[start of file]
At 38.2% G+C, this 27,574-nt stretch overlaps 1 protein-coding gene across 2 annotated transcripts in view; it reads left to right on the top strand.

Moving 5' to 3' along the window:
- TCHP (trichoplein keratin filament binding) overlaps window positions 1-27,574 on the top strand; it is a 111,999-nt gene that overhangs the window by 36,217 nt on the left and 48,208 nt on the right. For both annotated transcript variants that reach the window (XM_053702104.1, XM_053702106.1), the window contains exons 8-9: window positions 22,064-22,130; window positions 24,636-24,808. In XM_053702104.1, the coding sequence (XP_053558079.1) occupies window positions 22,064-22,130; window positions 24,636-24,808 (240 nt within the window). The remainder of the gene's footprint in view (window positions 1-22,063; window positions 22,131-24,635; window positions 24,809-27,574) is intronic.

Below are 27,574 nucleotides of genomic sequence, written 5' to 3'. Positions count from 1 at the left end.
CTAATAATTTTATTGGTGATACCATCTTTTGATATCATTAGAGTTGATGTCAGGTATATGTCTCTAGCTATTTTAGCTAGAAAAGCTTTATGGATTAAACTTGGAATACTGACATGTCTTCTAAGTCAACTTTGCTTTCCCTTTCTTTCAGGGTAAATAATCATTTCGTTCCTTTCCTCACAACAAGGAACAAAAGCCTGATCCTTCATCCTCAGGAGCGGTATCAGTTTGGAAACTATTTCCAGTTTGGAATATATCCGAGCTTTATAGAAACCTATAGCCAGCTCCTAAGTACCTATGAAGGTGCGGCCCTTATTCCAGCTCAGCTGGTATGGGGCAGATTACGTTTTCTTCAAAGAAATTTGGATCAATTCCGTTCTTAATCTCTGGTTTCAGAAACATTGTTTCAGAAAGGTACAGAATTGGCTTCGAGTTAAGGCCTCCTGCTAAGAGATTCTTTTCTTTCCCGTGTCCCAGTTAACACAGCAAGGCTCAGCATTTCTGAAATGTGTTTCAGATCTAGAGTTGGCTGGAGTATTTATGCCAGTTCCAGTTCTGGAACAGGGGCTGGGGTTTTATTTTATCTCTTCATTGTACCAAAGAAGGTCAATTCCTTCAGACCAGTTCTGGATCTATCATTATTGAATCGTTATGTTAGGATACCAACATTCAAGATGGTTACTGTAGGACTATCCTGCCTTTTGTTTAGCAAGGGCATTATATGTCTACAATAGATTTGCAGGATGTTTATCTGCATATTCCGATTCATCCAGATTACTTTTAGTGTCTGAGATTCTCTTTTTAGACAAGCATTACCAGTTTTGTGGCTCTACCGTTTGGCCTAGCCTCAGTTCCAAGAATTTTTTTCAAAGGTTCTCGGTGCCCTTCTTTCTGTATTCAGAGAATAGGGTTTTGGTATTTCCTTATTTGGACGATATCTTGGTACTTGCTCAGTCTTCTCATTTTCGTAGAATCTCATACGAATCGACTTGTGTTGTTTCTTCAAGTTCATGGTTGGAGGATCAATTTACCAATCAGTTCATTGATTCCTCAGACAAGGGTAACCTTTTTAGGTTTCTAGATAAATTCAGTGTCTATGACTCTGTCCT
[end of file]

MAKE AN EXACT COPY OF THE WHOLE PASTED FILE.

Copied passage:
At 38.2% G+C, this 27,574-nt stretch overlaps 1 protein-coding gene across 2 annotated transcripts in view; it reads left to right on the top strand.

Moving 5' to 3' along the window:
- TCHP (trichoplein keratin filament binding) overlaps window positions 1-27,574 on the top strand; it is a 111,999-nt gene that overhangs the window by 36,217 nt on the left and 48,208 nt on the right. For both annotated transcript variants that reach the window (XM_053702104.1, XM_053702106.1), the window contains exons 8-9: window positions 22,064-22,130; window positions 24,636-24,808. In XM_053702104.1, the coding sequence (XP_053558079.1) occupies window positions 22,064-22,130; window positions 24,636-24,808 (240 nt within the window). The remainder of the gene's footprint in view (window positions 1-22,063; window positions 22,131-24,635; window positions 24,809-27,574) is intronic.

Below are 27,574 nucleotides of genomic sequence, written 5' to 3'. Positions count from 1 at the left end.
CTAATAATTTTATTGGTGATACCATCTTTTGATATCATTAGAGTTGATGTCAGGTATATGTCTCTAGCTATTTTAGCTAGAAAAGCTTTATGGATTAAACTTGGAATACTGACATGTCTTCTAAGTCAACTTTGCTTTCCCTTTCTTTCAGGGTAAATAATCATTTCGTTCCTTTCCTCACAACAAGGAACAAAAGCCTGATCCTTCATCCTCAGGAGCGGTATCAGTTTGGAAACTATTTCCAGTTTGGAATATATCCGAGCTTTATAGAAACCTATAGCCAGCTCCTAAGTACCTATGAAGGTGCGGCCCTTATTCCAGCTCAGCTGGTATGGGGCAGATTACGTTTTCTTCAAAGAAATTTGGATCAATTCCGTTCTTAATCTCTGGTTTCAGAAACATTGTTTCAGAAAGGTACAGAATTGGCTTCGAGTTAAGGCCTCCTGCTAAGAGATTCTTTTCTTTCCCGTGTCCCAGTTAACACAGCAAGGCTCAGCATTTCTGAAATGTGTTTCAGATCTAGAGTTGGCTGGAGTATTTATGCCAGTTCCAGTTCTGGAACAGGGGCTGGGGTTTTATTTTATCTCTTCATTGTACCAAAGAAGGTCAATTCCTTCAGACCAGTTCTGGATCTATCATTATTGAATCGTTATGTTAGGATACCAACATTCAAGATGGTTACTGTAGGACTATCCTGCCTTTTGTTTAGCAAGGGCATTATATGTCTACAATAGATTTGCAGGATGTTTATCTGCATATTCCGATTCATCCAGATTACTTTTAGTGTCTGAGATTCTCTTTTTAGACAAGCATTACCAGTTTTGTGGCTCTACCGTTTGGCCTAGCCTCAGTTCCAAGAATTTTTTTCAAAGGTTCTCGGTGCCCTTCTTTCTGTATTCAGAGAATAGGGTTTTGGTATTTCCTTATTTGGACGATATCTTGGTACTTGCTCAGTCTTCTCATTTTCGTAGAATCTCATACGAATCGACTTGTGTTGTTTCTTCAAGTTCATGGTTGGAGGATCAATTTACCAATCAGTTCATTGATTCCTCAGACAAGGGTAACCTTTTTAGGTTTCTAGATAAATTCAGTGTCTATGACTCTGTCCT